Unique among business recognition programmes, the Deloitte Fast 50 awards do more than hand out gongs. Instead, they objectively measure entrants’ growth, selecting the top 50 fast-growing businesses and ranking them, as well as selecting winners from Multinational Patron award categories in association with Google, Facebook and Vodafone.
David Shanahan, tax partner at Deloitte, leads the Fast 50 programme. This year has proved a challenging one to run an awards programme, he said.
“In normal years we’d be approaching the ceremony now.”
Despite the difficulties, said Shanahan, things are moving ahead. “With everything going on, we moved online as we didn’t want to postpone any longer,” he said.
In fact, arguably it is more important than ever: Irish business has responded to a new business environment by throwing itself into digital transformation.
“There has been an explosion in activity and we don’t want all the recognition to go to Amazon and Netflix,” he said.
Of course, 2020’s Fast 50 is based on 2019 growth figures, so it will be next year before we see how Irish start-ups have fared. In the meantime, though, there is still plenty to measure.
In effect, the Fast 50, with its clear and transparent results-based financial methodology, is an attempt to not only recognise the present, but also predict the future.
“These are companies that are thriving in a virtual world. They have unique offerings that they have pushed forward in difficult times,” said Shanahan.
Former winners have proved this, he said.
“When you look at a business like eShopWorld, it has announced 150 new jobs recently, then you’ve companies like Global Shares that have also announced expansion.”
For Shanahan, who first took the reins of the Fast 50 in 2018, the programme allows often small companies to gain valuable recognition – not just in Ireland, but internationally.
Some could be the giants of tomorrow, he said. “There are a lot of these agile companies that have been able to adapt. Some of them are below the radar; they’re not an Amazon or Netflix, but who’s to say they won’t be in five years’ time? They could be the next multinationals,” he said.
Helping with this, Fast 50 winners are forwarded on to an EMEA list called the Fast 500.
“In any one year we might see five or ten Irish companies,” said Shanahan. “It gives them an international benchmark and visibility outside Ireland, putting them in the spotlight, as well as an ability to compare their growth in an Irish context to what is happening in other countries.”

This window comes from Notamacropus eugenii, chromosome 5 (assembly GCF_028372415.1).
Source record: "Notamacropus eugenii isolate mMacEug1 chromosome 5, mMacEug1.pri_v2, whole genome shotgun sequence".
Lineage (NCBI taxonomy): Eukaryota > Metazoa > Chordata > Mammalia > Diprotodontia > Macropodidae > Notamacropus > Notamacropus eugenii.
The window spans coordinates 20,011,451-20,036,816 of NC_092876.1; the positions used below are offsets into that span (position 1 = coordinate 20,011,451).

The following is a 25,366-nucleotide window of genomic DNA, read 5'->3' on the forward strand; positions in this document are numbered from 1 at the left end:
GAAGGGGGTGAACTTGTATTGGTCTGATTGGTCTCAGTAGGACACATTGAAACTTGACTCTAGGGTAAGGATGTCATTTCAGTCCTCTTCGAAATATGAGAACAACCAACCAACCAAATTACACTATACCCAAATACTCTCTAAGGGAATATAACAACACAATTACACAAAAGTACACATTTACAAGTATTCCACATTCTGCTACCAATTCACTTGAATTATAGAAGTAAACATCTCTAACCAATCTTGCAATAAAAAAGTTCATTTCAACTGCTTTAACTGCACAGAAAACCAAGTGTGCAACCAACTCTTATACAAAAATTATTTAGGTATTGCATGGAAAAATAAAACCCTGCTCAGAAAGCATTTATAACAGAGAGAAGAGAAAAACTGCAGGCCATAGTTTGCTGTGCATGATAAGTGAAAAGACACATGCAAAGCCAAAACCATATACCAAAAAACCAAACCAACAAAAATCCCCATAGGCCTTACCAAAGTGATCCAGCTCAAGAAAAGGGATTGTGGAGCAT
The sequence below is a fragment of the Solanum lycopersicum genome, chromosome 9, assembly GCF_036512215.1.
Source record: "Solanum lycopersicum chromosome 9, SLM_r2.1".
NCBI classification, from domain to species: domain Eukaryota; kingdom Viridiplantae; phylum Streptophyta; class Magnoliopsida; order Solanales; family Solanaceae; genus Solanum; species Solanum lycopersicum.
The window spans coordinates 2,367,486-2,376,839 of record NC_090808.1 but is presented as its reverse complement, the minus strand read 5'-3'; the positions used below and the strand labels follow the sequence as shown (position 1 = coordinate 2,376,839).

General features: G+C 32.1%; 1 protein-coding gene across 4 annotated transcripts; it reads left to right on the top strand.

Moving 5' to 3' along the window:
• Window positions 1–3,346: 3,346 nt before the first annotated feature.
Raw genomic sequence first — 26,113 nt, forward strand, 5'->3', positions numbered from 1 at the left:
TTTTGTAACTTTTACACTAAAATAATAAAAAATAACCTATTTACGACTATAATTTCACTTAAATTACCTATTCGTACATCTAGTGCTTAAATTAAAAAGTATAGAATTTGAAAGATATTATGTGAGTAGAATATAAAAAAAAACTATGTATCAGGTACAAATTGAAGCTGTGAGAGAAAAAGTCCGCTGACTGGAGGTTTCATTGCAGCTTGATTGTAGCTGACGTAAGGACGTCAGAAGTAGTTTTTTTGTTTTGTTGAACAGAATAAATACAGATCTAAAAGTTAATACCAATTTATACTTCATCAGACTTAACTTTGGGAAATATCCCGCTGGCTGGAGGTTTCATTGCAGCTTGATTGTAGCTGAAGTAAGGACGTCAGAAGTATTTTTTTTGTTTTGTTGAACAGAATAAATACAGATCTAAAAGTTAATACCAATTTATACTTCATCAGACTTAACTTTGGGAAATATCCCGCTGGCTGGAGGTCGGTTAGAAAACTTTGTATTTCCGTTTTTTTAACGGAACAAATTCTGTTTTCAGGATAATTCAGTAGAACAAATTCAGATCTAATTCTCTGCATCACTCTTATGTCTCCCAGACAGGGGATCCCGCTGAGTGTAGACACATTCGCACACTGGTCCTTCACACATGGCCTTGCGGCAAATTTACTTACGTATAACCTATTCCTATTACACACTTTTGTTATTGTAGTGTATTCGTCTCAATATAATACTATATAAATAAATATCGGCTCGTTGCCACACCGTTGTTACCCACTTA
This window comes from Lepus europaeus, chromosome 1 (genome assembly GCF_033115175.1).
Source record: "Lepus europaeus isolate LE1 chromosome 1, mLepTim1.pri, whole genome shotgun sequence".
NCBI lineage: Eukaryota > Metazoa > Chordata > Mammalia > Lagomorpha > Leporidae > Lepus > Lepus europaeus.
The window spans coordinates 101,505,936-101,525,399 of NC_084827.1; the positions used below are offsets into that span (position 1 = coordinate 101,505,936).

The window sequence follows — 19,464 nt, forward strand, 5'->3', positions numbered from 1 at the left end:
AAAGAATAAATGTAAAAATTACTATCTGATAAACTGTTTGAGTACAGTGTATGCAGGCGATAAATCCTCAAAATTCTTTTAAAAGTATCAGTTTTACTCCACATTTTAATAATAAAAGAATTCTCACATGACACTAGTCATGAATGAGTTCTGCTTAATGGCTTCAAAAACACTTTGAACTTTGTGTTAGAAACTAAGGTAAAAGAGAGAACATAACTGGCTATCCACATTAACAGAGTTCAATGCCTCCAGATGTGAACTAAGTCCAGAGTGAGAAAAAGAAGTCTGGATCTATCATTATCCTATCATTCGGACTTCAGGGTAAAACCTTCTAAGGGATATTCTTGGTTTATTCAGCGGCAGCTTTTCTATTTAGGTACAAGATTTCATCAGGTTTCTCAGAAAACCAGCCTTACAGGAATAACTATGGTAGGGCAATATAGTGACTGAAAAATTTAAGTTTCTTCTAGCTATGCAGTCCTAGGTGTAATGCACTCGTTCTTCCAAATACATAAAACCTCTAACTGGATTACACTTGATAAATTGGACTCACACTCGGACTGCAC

Now in its 21st year in Ireland, Shanahan said the Fast 50 programme is special for Deloitte. “I think Fast 50 is unique. The joy is that the metric is simple: you rank the companies over four years so it’s extremely transparent. That objectivity brings more companies to the awards and gives them a proper benchmark, as they know it’s not a subjective decision,” he said.
Other measurements are noticeable too, though. For one thing, past winners are not only expanding, but also engaging in mergers and acquisitions. “When I look back over the last few years, the level of mergers and acquisitions among companies on the list is very interesting,” said Shanahan.
Indeed, in the last 12 months, past entrants Welltel bought out Novi and Intellicom and Arkphire bought Trilogy Technologies.
“We’ve also seen companies that have gone on to make an initial public offering, including Hostelword, First Derivatives, Fineos and others,” he said.
In the end, Shanahan said, Irish businesses are making waves around the world in fields such as e-commerce, e-learning and digitalisation.
“What we see with businesses is they’re internationalising almost from day one. Historically, Irish businesses might expand into the UK after five years, but now they might have a situation where the majority of their income comes from international customers,” he said.
This has a positive knock-on effect on the wider national accounts.
“It hugely benefits the economy and it creates a feelgood factor because it creates local employment – but it also shows Irish companies can scale up and become global players,” he said.
Deloitte Technology Fast 50 Awards
The Deloitte Technology Fast 50 Awards for 2020 have now launched. The awards are one of Ireland’s foremost technology award programmes, celebrating innovation and entrepreneurship. Now in its 21st successful year, it is a ranking of the country’s 50 fastest growing technology companies based on revenue growth over the last four years.
To enter the Fast 50 Awards, companies must meet the criteria listed on the website, Fast50.ie, where applications can be submitted.
Deloitte 2020 Multinational Patron award categories
Entrants may also apply for the MNC Patron award categories. These include:
1. Innovative New Technology Award in association with Google
This award is for the company that has created or introduced a new or innovative product or service to International markets that has helped grow their business over the last four years.
2. Impact Award in association with Facebook
This award is for the company that has made the most significant impact within the current year.
3. Women in Technology Advocate Award in association with Vodafone
This award will be given to someone who has demonstrated through their actions that they are an advocate for increasing participation by and promotion of women in the technology sector.
Deloitte Alumni Award Category
This year, Deloitte will also be acknowledging our long list of Alumni in our Alumni Award category in association with Deloitte. Companies do not need to enter this category, but will be put forward based on their association with the Fast 50 awards programme over the last number of years.
Full details can be found at www.fast50.ie